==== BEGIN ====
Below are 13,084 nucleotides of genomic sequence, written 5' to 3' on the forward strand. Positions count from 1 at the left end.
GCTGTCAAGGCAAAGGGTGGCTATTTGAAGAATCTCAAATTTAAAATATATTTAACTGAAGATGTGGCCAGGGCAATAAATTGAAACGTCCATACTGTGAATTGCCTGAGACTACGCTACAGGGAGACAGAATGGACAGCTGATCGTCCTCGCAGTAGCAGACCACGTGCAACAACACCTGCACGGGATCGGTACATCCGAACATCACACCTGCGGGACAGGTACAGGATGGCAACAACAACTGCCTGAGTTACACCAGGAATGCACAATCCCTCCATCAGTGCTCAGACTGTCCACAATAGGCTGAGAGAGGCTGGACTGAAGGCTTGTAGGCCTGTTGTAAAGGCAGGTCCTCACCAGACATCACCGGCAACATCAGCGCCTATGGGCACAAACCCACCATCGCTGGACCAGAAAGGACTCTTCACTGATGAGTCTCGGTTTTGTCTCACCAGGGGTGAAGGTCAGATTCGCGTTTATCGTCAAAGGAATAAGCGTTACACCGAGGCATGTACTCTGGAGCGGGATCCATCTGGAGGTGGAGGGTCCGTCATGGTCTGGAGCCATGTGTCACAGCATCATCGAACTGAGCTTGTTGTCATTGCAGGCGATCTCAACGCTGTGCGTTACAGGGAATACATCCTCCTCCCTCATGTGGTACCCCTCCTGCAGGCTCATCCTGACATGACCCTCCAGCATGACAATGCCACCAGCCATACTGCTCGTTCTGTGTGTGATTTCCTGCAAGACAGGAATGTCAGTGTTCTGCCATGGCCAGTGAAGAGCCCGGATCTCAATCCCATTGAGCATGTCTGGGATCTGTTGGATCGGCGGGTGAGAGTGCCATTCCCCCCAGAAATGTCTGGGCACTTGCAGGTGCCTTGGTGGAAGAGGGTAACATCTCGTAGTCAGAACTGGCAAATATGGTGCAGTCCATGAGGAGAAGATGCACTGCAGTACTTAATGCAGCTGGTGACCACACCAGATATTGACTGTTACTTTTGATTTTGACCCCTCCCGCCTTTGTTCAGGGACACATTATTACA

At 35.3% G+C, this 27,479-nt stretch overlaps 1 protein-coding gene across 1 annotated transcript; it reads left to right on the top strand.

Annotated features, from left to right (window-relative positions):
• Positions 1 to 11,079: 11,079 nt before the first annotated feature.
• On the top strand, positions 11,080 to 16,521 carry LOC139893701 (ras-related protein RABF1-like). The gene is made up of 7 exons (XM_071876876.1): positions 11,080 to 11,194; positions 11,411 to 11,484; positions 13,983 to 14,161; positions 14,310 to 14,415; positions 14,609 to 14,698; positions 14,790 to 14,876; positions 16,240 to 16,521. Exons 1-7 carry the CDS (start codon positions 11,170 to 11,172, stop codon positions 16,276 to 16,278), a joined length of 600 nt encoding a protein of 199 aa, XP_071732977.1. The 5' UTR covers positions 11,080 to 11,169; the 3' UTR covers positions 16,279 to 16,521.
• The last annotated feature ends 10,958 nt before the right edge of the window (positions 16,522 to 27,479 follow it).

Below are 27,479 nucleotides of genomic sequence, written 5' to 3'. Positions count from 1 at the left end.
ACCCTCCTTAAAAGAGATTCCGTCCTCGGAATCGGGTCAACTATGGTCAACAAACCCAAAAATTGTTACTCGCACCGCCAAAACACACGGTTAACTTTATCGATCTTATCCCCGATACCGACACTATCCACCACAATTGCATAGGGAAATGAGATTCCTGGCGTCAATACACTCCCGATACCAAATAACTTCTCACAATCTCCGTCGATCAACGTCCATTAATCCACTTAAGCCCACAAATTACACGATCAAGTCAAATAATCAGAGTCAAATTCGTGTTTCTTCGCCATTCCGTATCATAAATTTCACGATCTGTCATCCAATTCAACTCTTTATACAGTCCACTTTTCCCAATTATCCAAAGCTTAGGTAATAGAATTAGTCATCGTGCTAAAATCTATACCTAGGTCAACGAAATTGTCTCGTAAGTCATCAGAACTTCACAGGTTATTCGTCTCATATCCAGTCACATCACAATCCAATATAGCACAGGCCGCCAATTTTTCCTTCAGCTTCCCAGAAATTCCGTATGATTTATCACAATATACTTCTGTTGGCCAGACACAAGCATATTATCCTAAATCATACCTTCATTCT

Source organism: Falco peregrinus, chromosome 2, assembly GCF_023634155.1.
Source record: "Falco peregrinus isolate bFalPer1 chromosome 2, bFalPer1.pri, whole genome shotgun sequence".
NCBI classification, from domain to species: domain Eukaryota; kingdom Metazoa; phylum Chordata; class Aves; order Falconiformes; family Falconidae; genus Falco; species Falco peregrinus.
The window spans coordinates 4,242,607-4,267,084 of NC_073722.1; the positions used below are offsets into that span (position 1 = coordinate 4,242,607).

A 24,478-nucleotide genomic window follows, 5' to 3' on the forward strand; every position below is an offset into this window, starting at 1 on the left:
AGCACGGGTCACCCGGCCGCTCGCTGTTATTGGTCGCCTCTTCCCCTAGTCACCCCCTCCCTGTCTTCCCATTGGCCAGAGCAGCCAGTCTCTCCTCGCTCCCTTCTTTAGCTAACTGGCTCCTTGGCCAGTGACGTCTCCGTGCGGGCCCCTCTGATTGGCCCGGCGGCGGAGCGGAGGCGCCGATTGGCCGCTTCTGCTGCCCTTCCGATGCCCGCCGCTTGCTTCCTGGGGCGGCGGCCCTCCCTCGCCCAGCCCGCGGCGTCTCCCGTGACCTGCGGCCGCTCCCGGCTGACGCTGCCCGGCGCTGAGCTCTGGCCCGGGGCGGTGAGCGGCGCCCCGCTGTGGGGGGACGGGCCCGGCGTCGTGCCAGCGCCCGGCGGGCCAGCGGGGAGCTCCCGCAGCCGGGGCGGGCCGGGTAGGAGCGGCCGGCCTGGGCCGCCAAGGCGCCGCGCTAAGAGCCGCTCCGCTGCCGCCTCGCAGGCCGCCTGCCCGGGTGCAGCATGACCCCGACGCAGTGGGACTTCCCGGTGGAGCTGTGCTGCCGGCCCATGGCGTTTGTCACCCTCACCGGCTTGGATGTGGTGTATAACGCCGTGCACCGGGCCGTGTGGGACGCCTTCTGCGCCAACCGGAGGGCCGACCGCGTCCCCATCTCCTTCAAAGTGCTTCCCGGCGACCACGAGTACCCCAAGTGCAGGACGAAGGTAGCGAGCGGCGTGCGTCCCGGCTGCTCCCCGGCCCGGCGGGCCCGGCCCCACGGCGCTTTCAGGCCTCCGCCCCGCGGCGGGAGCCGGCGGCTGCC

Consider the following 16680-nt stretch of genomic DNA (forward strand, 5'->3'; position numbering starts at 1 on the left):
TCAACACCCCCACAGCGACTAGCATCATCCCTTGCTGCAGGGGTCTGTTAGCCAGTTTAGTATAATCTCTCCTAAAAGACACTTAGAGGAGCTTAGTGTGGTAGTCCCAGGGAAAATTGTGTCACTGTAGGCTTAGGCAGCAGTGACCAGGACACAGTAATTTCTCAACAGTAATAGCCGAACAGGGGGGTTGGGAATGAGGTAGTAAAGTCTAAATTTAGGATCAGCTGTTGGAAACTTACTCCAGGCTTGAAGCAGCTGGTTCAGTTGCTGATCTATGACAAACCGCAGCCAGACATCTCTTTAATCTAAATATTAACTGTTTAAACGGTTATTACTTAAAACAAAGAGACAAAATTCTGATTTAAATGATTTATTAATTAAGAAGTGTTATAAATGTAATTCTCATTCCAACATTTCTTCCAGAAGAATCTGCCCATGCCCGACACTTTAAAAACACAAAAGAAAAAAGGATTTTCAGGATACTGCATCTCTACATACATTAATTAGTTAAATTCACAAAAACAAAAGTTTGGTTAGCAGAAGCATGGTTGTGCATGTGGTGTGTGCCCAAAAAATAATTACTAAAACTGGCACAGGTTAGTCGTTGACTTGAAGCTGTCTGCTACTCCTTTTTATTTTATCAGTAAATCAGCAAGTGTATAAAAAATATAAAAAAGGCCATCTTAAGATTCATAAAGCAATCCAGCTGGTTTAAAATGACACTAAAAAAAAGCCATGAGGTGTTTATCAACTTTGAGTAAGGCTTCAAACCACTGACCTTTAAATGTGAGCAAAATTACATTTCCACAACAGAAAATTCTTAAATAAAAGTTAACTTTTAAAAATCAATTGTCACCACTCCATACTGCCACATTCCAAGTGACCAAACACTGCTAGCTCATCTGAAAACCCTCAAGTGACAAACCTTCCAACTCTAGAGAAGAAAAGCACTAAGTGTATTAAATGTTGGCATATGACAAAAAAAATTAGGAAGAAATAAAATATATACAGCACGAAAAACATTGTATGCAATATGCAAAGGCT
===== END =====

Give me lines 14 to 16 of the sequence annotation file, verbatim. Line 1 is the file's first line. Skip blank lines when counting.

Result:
A 24,478-nucleotide genomic window follows, 5' to 3' on the forward strand; every position below is an offset into this window, starting at 1 on the left:
AGCACGGGTCACCCGGCCGCTCGCTGTTATTGGTCGCCTCTTCCCCTAGTCACCCCCTCCCTGTCTTCCCATTGGCCAGAGCAGCCAGTCTCTCCTCGCTCCCTTCTTTAGCTAACTGGCTCCTTGGCCAGTGACGTCTCCGTGCGGGCCCCTCTGATTGGCCCGGCGGCGGAGCGGAGGCGCCGATTGGCCGCTTCTGCTGCCCTTCCGATGCCCGCCGCTTGCTTCCTGGGGCGGCGGCCCTCCCTCGCCCAGCCCGCGGCGTCTCCCGTGACCTGCGGCCGCTCCCGGCTGACGCTGCCCGGCGCTGAGCTCTGGCCCGGGGCGGTGAGCGGCGCCCCGCTGTGGGGGGACGGGCCCGGCGTCGTGCCAGCGCCCGGCGGGCCAGCGGGGAGCTCCCGCAGCCGGGGCGGGCCGGGTAGGAGCGGCCGGCCTGGGCCGCCAAGGCGCCGCGCTAAGAGCCGCTCCGCTGCCGCCTCGCAGGCCGCCTGCCCGGGTGCAGCATGACCCCGACGCAGTGGGACTTCCCGGTGGAGCTGTGCTGCCGGCCCATGGCGTTTGTCACCCTCACCGGCTTGGATGTGGTGTATAACGCCGTGCACCGGGCCGTGTGGGACGCCTTCTGCGCCAACCGGAGGGCCGACCGCGTCCCCATCTCCTTCAAAGTGCTTCCCGGCGACCACGAGTACCCCAAGTGCAGGACGAAGGTAGCGAGCGGCGTGCGTCCCGGCTGCTCCCCGGCCCGGCGGGCCCGGCCCCACGGCGCTTTCAGGCCTCCGCCCCGCGGCGGGAGCCGGCGGCTGCC

Consider the following 16680-nt stretch of genomic DNA (forward strand, 5'->3'; position numbering starts at 1 on the left):